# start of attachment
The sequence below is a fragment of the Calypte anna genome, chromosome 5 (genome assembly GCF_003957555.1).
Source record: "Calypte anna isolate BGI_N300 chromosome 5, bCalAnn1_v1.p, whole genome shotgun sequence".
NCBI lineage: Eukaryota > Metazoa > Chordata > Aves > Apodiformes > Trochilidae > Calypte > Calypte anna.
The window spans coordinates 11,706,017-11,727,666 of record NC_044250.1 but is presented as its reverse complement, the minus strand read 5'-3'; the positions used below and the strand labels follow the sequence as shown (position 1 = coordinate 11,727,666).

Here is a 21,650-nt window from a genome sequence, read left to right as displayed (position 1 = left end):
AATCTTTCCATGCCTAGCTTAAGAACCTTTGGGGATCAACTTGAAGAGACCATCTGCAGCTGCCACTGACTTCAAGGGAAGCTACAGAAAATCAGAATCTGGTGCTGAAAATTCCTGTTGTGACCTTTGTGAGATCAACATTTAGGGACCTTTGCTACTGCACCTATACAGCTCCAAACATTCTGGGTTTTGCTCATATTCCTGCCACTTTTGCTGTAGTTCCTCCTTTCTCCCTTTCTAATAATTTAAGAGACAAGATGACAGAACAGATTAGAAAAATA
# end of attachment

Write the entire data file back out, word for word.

The sequence below is a fragment of the Calypte anna genome, chromosome 5 (genome assembly GCF_003957555.1).
Source record: "Calypte anna isolate BGI_N300 chromosome 5, bCalAnn1_v1.p, whole genome shotgun sequence".
NCBI lineage: Eukaryota > Metazoa > Chordata > Aves > Apodiformes > Trochilidae > Calypte > Calypte anna.
The window spans coordinates 11,706,017-11,727,666 of record NC_044250.1 but is presented as its reverse complement, the minus strand read 5'-3'; the positions used below and the strand labels follow the sequence as shown (position 1 = coordinate 11,727,666).

Here is a 21,650-nt window from a genome sequence, read left to right as displayed (position 1 = left end):
AATCTTTCCATGCCTAGCTTAAGAACCTTTGGGGATCAACTTGAAGAGACCATCTGCAGCTGCCACTGACTTCAAGGGAAGCTACAGAAAATCAGAATCTGGTGCTGAAAATTCCTGTTGTGACCTTTGTGAGATCAACATTTAGGGACCTTTGCTACTGCACCTATACAGCTCCAAACATTCTGGGTTTTGCTCATATTCCTGCCACTTTTGCTGTAGTTCCTCCTTTCTCCCTTTCTAATAATTTAAGAGACAAGATGACAGAACAGATTAGAAAAATA